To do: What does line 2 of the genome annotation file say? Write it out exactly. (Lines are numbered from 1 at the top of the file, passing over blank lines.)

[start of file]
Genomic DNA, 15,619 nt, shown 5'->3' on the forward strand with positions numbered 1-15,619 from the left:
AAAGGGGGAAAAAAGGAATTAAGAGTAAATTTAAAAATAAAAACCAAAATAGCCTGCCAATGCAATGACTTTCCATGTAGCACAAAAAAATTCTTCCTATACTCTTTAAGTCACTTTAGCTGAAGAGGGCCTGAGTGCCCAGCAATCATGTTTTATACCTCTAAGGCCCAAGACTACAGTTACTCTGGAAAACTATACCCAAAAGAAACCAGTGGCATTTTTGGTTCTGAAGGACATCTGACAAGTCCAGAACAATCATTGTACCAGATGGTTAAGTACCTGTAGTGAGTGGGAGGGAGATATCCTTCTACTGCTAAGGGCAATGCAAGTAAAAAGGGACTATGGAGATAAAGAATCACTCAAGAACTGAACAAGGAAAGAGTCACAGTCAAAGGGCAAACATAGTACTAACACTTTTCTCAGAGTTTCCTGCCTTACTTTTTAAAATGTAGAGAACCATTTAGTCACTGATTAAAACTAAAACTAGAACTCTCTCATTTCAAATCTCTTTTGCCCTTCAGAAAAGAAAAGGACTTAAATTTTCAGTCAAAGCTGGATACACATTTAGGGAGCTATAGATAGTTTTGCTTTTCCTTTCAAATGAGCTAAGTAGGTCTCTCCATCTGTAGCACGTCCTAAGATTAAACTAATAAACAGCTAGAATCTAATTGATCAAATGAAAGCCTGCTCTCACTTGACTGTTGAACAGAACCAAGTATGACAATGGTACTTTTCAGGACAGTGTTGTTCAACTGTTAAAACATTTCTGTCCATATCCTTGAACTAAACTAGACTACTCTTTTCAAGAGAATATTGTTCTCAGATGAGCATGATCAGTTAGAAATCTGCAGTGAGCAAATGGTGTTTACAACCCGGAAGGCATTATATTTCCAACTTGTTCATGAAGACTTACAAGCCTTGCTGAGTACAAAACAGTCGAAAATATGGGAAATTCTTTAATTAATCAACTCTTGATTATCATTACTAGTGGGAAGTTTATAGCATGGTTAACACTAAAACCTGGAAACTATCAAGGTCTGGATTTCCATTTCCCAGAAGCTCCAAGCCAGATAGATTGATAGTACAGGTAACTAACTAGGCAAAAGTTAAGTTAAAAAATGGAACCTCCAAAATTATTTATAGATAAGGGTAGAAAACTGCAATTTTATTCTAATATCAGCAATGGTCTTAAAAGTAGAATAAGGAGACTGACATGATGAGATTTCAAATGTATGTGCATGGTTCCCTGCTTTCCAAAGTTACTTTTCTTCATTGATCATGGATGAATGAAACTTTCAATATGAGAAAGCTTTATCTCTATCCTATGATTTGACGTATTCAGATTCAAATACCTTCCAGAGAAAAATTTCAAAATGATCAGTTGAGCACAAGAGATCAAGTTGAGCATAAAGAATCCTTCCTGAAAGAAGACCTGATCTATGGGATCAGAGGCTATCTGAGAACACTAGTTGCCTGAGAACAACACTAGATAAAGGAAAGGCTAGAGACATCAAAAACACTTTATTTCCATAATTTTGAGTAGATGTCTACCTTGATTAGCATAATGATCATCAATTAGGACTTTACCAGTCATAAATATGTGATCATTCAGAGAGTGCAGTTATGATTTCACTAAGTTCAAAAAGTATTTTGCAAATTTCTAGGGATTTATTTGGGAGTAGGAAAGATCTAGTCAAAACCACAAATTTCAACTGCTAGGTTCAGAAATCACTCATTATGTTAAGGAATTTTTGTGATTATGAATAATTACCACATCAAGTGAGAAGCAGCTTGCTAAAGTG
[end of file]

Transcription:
AAAGGGGGAAAAAAGGAATTAAGAGTAAATTTAAAAATAAAAACCAAAATAGCCTGCCAATGCAATGACTTTCCATGTAGCACAAAAAAATTCTTCCTATACTCTTTAAGTCACTTTAGCTGAAGAGGGCCTGAGTGCCCAGCAATCATGTTTTATACCTCTAAGGCCCAAGACTACAGTTACTCTGGAAAACTATACCCAAAAGAAACCAGTGGCATTTTTGGTTCTGAAGGACATCTGACAAGTCCAGAACAATCATTGTACCAGATGGTTAAGTACCTGTAGTGAGTGGGAGGGAGATATCCTTCTACTGCTAAGGGCAATGCAAGTAAAAAGGGACTATGGAGATAAAGAATCACTCAAGAACTGAACAAGGAAAGAGTCACAGTCAAAGGGCAAACATAGTACTAACACTTTTCTCAGAGTTTCCTGCCTTACTTTTTAAAATGTAGAGAACCATTTAGTCACTGATTAAAACTAAAACTAGAACTCTCTCATTTCAAATCTCTTTTGCCCTTCAGAAAAGAAAAGGACTTAAATTTTCAGTCAAAGCTGGATACACATTTAGGGAGCTATAGATAGTTTTGCTTTTCCTTTCAAATGAGCTAAGTAGGTCTCTCCATCTGTAGCACGTCCTAAGATTAAACTAATAAACAGCTAGAATCTAATTGATCAAATGAAAGCCTGCTCTCACTTGACTGTTGAACAGAACCAAGTATGACAATGGTACTTTTCAGGACAGTGTTGTTCAACTGTTAAAACATTTCTGTCCATATCCTTGAACTAAACTAGACTACTCTTTTCAAGAGAATATTGTTCTCAGATGAGCATGATCAGTTAGAAATCTGCAGTGAGCAAATGGTGTTTACAACCCGGAAGGCATTATATTTCCAACTTGTTCATGAAGACTTACAAGCCTTGCTGAGTACAAAACAGTCGAAAATATGGGAAATTCTTTAATTAATCAACTCTTGATTATCATTACTAGTGGGAAGTTTATAGCATGGTTAACACTAAAACCTGGAAACTATCAAGGTCTGGATTTCCATTTCCCAGAAGCTCCAAGCCAGATAGATTGATAGTACAGGTAACTAACTAGGCAAAAGTTAAGTTAAAAAATGGAACCTCCAAAATTATTTATAGATAAGGGTAGAAAACTGCAATTTTATTCTAATATCAGCAATGGTCTTAAAAGTAGAATAAGGAGACTGACATGATGAGATTTCAAATGTATGTGCATGGTTCCCTGCTTTCCAAAGTTACTTTTCTTCATTGATCATGGATGAATGAAACTTTCAATATGAGAAAGCTTTATCTCTATCCTATGATTTGACGTATTCAGATTCAAATACCTTCCAGAGAAAAATTTCAAAATGATCAGTTGAGCACAAGAGATCAAGTTGAGCATAAAGAATCCTTCCTGAAAGAAGACCTGATCTATGGGATCAGAGGCTATCTGAGAACACTAGTTGCCTGAGAACAACACTAGATAAAGGAAAGGCTAGAGACATCAAAAACACTTTATTTCCATAATTTTGAGTAGATGTCTACCTTGATTAGCATAATGATCATCAATTAGGACTTTACCAGTCATAAATATGTGATCATTCAGAGAGTGCAGTTATGATTTCACTAAGTTCAAAAAGTATTTTGCAAATTTCTAGGGATTTATTTGGGAGTAGGAAAGATCTAGTCAAAACCACAAATTTCAACTGCTAGGTTCAGAAATCACTCATTATGTTAAGGAATTTTTGTGATTATGAATAATTACCACATCAAGTGAGAAGCAGCTTGCTAAAGTG